We developed a new technique for the selective capture of both normal and cancerous epithelial cells directly on a microscope slide. Unlike non-selective microscope slides, our slides retain only the cells of interest while obscuring or unwanted cells are washed away. This technology has broad application in diagnostic cytology and slide-based immunocytochemistry (ICC), where contaminating cells often obscure the epithelial cells of interest.

Prior to analysis, urine of ten undergoes significant processing to remove RBCs, WBCs, and proteinaceous debris. Sample processing typically involves lysis of RBCs, followed by Cytospin or ThinPrep to deposit the cells on a microscope slide. With Cytospin, depositing the appropriate number of cells on the slide can be challenging; both too few and too many cells can limit the interpretation of cytology, ICC, and FISH. In these cases, the sample must be diluted or concentrated and prepared again, thus increasing time and cost (3). ThinPrep has the advantage of being less labor intensive and reducing the number of WBCs and amount of proteinaceous debris on the slide (8-10)(15, 16). However, ThinPrep reduces the morphological detail of stained cells and increases the occurrence of artifacts introduced by air-drying (9). As a result, slides prepared by ThinPrep have an increased frequency of atypical, inconclusive results (8-10). For urine specimens that remain atypical or bloody following processing, improved methods of slide preparation could ultimately increase the accuracy of clinical diagnoses for these patients (17).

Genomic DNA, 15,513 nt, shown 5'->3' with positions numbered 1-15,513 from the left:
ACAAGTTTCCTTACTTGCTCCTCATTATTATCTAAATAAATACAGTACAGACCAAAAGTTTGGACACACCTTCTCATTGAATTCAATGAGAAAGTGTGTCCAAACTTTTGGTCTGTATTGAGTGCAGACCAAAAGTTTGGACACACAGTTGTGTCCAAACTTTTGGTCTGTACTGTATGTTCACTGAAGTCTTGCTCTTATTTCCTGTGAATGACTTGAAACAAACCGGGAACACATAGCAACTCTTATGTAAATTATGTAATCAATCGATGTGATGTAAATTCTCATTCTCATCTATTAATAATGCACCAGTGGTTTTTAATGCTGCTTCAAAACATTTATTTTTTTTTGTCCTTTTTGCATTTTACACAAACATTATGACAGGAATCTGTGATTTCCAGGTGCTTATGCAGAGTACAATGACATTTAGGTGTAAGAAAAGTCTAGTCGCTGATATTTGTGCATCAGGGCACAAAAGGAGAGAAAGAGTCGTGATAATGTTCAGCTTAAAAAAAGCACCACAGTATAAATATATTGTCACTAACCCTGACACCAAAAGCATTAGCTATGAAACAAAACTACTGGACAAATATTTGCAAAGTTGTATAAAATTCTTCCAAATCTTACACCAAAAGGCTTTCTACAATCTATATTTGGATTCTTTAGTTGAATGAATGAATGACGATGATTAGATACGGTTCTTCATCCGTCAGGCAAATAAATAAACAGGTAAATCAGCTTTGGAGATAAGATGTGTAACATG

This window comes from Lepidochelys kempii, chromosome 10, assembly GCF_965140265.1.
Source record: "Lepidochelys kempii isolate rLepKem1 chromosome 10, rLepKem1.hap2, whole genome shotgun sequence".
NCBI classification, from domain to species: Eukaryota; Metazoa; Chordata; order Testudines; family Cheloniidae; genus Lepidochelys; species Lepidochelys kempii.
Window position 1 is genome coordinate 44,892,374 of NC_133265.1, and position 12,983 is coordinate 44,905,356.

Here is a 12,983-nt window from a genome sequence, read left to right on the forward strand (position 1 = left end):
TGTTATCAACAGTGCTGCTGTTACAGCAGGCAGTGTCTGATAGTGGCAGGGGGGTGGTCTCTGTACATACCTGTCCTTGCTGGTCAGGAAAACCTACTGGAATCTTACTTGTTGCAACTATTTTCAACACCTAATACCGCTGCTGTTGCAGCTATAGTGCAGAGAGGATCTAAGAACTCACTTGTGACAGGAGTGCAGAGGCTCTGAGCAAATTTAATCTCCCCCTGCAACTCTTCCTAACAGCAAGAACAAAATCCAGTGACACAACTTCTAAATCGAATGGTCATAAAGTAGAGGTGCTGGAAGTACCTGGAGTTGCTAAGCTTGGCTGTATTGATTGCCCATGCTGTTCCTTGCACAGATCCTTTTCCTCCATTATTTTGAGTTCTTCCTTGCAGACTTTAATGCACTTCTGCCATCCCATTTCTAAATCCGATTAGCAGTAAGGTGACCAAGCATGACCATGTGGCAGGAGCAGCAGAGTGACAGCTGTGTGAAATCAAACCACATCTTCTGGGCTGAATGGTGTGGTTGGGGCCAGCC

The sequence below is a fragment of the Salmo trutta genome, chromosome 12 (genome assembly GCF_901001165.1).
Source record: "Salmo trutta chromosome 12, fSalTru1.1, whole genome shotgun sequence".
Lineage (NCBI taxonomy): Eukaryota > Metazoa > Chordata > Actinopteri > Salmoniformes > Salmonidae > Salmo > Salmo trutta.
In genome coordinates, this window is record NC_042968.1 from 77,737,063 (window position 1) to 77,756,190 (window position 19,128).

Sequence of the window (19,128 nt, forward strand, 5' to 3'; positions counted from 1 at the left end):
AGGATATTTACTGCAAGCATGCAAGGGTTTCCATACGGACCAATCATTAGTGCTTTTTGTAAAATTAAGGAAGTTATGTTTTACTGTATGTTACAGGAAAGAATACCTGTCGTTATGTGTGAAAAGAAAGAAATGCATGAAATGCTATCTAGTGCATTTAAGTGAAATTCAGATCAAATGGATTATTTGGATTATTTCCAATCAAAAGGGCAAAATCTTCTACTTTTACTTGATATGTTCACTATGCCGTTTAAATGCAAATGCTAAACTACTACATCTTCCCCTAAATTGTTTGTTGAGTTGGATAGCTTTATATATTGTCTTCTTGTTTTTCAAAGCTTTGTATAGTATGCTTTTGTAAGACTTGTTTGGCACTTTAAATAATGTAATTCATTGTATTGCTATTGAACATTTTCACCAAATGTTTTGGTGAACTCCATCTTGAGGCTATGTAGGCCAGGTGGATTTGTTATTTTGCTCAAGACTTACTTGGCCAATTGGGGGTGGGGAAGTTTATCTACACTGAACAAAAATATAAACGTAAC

In this study, we present a method for the selective capture of epithelial cells directly on microscope slides. Specifically, we have identified a series of peptides that bind with high affinity to epithelial cells but not blood cells, and we have developed methods for covalently attaching the peptides to glass slides. These peptide-conjugated slides can be used to selectively capture epithelial cells from a mixed population of cells, providing a new method for preparing urine specimens for analysis by cytology and ICC.

Materials and methods

J82 cells (HTB-1) and T24 cells (HTB-4) were obtained from the American Type Culture Collection (ATCC, Manassas, VA). Both the T24 and J82 cell lines display abnormal karyotypes and are derived from high grade bladder cancer patients with transitional cell carcinoma. Human whole blood was obtained from ZenBio (Research Triangle Park, NC). Specific supplies included streptavidin microbeads and LS columns (Miltenyi Biotec, Auburn, CA), NHS-derivatized glass slides (75.6 mm × 25.0 mm) and deactivation solution (MicroSurfaces, Inc, Englewood, NJ), ProPlate Trays (Electron Microscopy Sciences, Hatfield, PA), CellTracker dyes (Life Technologies, Grand Island, NY), N-α-Fmoc amino acids (Novabiochem, Merck KGaA, Darmstadt, Germany), positively charged glass slides (IMEB, Inc, San Marcos, CA), anti-CEA antibody (Abcam, Cambridge, MA), and anti-survivin antibody (Cell Signaling Technology, Danvers, MA).